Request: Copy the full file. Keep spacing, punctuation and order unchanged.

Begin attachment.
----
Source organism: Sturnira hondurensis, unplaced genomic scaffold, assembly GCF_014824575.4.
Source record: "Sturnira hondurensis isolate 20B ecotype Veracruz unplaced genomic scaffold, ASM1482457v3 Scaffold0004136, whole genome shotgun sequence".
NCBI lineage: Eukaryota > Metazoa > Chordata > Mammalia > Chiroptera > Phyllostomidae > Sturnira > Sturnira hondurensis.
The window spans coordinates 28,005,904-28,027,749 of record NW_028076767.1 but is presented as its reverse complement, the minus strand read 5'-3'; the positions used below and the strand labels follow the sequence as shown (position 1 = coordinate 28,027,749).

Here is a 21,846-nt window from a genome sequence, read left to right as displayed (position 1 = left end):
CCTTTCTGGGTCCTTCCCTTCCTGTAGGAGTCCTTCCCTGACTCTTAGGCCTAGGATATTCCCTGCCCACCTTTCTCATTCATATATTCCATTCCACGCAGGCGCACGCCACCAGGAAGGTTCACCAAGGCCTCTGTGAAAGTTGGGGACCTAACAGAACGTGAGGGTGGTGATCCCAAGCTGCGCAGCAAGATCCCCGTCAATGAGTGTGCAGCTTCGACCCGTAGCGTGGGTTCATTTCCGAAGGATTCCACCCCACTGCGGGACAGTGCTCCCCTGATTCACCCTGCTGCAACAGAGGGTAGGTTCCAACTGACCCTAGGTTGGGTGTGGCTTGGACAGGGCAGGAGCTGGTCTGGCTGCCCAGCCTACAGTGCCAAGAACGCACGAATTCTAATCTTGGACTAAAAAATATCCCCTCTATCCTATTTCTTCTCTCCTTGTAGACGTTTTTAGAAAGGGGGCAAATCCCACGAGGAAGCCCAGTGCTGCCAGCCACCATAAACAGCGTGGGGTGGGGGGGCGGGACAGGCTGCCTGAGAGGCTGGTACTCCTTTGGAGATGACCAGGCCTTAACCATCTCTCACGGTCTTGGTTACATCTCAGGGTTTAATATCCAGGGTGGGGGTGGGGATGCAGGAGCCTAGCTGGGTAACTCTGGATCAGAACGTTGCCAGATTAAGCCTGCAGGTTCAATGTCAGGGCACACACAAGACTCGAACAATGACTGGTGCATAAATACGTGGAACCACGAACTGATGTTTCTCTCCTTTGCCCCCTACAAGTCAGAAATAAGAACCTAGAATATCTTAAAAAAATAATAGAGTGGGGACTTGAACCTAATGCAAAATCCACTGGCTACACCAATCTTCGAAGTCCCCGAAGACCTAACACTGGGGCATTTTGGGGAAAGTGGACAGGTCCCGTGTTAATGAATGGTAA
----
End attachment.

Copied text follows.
Source organism: Sturnira hondurensis, unplaced genomic scaffold, assembly GCF_014824575.4.
Source record: "Sturnira hondurensis isolate 20B ecotype Veracruz unplaced genomic scaffold, ASM1482457v3 Scaffold0004136, whole genome shotgun sequence".
NCBI lineage: Eukaryota > Metazoa > Chordata > Mammalia > Chiroptera > Phyllostomidae > Sturnira > Sturnira hondurensis.
The window spans coordinates 28,005,904-28,027,749 of record NW_028076767.1 but is presented as its reverse complement, the minus strand read 5'-3'; the positions used below and the strand labels follow the sequence as shown (position 1 = coordinate 28,027,749).

Here is a 21,846-nt window from a genome sequence, read left to right as displayed (position 1 = left end):
CCTTTCTGGGTCCTTCCCTTCCTGTAGGAGTCCTTCCCTGACTCTTAGGCCTAGGATATTCCCTGCCCACCTTTCTCATTCATATATTCCATTCCACGCAGGCGCACGCCACCAGGAAGGTTCACCAAGGCCTCTGTGAAAGTTGGGGACCTAACAGAACGTGAGGGTGGTGATCCCAAGCTGCGCAGCAAGATCCCCGTCAATGAGTGTGCAGCTTCGACCCGTAGCGTGGGTTCATTTCCGAAGGATTCCACCCCACTGCGGGACAGTGCTCCCCTGATTCACCCTGCTGCAACAGAGGGTAGGTTCCAACTGACCCTAGGTTGGGTGTGGCTTGGACAGGGCAGGAGCTGGTCTGGCTGCCCAGCCTACAGTGCCAAGAACGCACGAATTCTAATCTTGGACTAAAAAATATCCCCTCTATCCTATTTCTTCTCTCCTTGTAGACGTTTTTAGAAAGGGGGCAAATCCCACGAGGAAGCCCAGTGCTGCCAGCCACCATAAACAGCGTGGGGTGGGGGGGCGGGACAGGCTGCCTGAGAGGCTGGTACTCCTTTGGAGATGACCAGGCCTTAACCATCTCTCACGGTCTTGGTTACATCTCAGGGTTTAATATCCAGGGTGGGGGTGGGGATGCAGGAGCCTAGCTGGGTAACTCTGGATCAGAACGTTGCCAGATTAAGCCTGCAGGTTCAATGTCAGGGCACACACAAGACTCGAACAATGACTGGTGCATAAATACGTGGAACCACGAACTGATGTTTCTCTCCTTTGCCCCCTACAAGTCAGAAATAAGAACCTAGAATATCTTAAAAAAATAATAGAGTGGGGACTTGAACCTAATGCAAAATCCACTGGCTACACCAATCTTCGAAGTCCCCGAAGACCTAACACTGGGGCATTTTGGGGAAAGTGGACAGGTCCCGTGTTAATGAATGGTAA